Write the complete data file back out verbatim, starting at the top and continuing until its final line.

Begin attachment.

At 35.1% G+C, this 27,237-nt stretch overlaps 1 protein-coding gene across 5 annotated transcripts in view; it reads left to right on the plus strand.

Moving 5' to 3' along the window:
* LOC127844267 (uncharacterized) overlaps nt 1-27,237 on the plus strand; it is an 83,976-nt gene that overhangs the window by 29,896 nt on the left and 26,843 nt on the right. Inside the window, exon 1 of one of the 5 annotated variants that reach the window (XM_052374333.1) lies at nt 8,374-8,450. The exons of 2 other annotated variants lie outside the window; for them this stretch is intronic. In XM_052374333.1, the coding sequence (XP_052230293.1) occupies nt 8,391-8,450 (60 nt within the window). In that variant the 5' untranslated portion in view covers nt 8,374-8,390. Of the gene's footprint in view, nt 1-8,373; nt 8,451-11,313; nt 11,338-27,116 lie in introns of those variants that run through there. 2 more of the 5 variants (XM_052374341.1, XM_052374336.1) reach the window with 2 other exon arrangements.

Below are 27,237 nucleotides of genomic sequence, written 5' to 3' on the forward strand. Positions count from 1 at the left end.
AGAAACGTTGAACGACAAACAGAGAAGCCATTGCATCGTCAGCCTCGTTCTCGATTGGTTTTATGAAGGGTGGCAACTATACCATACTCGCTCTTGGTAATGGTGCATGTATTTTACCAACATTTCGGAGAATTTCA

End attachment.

At 35.1% G+C, this 27,237-nt stretch overlaps 1 protein-coding gene across 5 annotated transcripts in view; it reads left to right on the plus strand.

Moving 5' to 3' along the window:
* LOC127844267 (uncharacterized) overlaps nt 1-27,237 on the plus strand; it is an 83,976-nt gene that overhangs the window by 29,896 nt on the left and 26,843 nt on the right. Inside the window, exon 1 of one of the 5 annotated variants that reach the window (XM_052374333.1) lies at nt 8,374-8,450. The exons of 2 other annotated variants lie outside the window; for them this stretch is intronic. In XM_052374333.1, the coding sequence (XP_052230293.1) occupies nt 8,391-8,450 (60 nt within the window). In that variant the 5' untranslated portion in view covers nt 8,374-8,390. Of the gene's footprint in view, nt 1-8,373; nt 8,451-11,313; nt 11,338-27,116 lie in introns of those variants that run through there. 2 more of the 5 variants (XM_052374341.1, XM_052374336.1) reach the window with 2 other exon arrangements.

Below are 27,237 nucleotides of genomic sequence, written 5' to 3' on the forward strand. Positions count from 1 at the left end.
AGAAACGTTGAACGACAAACAGAGAAGCCATTGCATCGTCAGCCTCGTTCTCGATTGGTTTTATGAAGGGTGGCAACTATACCATACTCGCTCTTGGTAATGGTGCATGTATTTTACCAACATTTCGGAGAATTTCA